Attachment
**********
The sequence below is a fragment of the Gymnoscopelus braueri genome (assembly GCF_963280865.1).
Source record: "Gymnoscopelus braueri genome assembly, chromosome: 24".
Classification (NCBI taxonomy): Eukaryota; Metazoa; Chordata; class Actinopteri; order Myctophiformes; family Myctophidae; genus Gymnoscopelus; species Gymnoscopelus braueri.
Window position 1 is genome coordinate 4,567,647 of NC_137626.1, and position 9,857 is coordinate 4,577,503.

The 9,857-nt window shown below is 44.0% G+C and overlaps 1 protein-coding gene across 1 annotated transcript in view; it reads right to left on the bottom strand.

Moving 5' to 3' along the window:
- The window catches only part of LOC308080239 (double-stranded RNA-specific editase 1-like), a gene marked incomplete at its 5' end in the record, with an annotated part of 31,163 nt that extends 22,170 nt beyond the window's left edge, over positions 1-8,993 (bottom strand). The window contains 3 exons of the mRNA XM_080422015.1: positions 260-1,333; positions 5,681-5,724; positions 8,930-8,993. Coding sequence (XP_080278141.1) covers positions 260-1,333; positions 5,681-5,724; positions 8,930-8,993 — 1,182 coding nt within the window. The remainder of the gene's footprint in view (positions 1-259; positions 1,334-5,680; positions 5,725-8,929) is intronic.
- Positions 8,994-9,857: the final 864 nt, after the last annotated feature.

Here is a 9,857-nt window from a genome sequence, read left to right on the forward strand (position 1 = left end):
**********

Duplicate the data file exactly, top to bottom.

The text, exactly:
The sequence below is a fragment of the Gymnoscopelus braueri genome (assembly GCF_963280865.1).
Source record: "Gymnoscopelus braueri genome assembly, chromosome: 24".
Classification (NCBI taxonomy): Eukaryota; Metazoa; Chordata; class Actinopteri; order Myctophiformes; family Myctophidae; genus Gymnoscopelus; species Gymnoscopelus braueri.
Window position 1 is genome coordinate 4,567,647 of NC_137626.1, and position 9,857 is coordinate 4,577,503.

The 9,857-nt window shown below is 44.0% G+C and overlaps 1 protein-coding gene across 1 annotated transcript in view; it reads right to left on the bottom strand.

Moving 5' to 3' along the window:
- The window catches only part of LOC308080239 (double-stranded RNA-specific editase 1-like), a gene marked incomplete at its 5' end in the record, with an annotated part of 31,163 nt that extends 22,170 nt beyond the window's left edge, over positions 1-8,993 (bottom strand). The window contains 3 exons of the mRNA XM_080422015.1: positions 260-1,333; positions 5,681-5,724; positions 8,930-8,993. Coding sequence (XP_080278141.1) covers positions 260-1,333; positions 5,681-5,724; positions 8,930-8,993 — 1,182 coding nt within the window. The remainder of the gene's footprint in view (positions 1-259; positions 1,334-5,680; positions 5,725-8,929) is intronic.
- Positions 8,994-9,857: the final 864 nt, after the last annotated feature.

Here is a 9,857-nt window from a genome sequence, read left to right on the forward strand (position 1 = left end):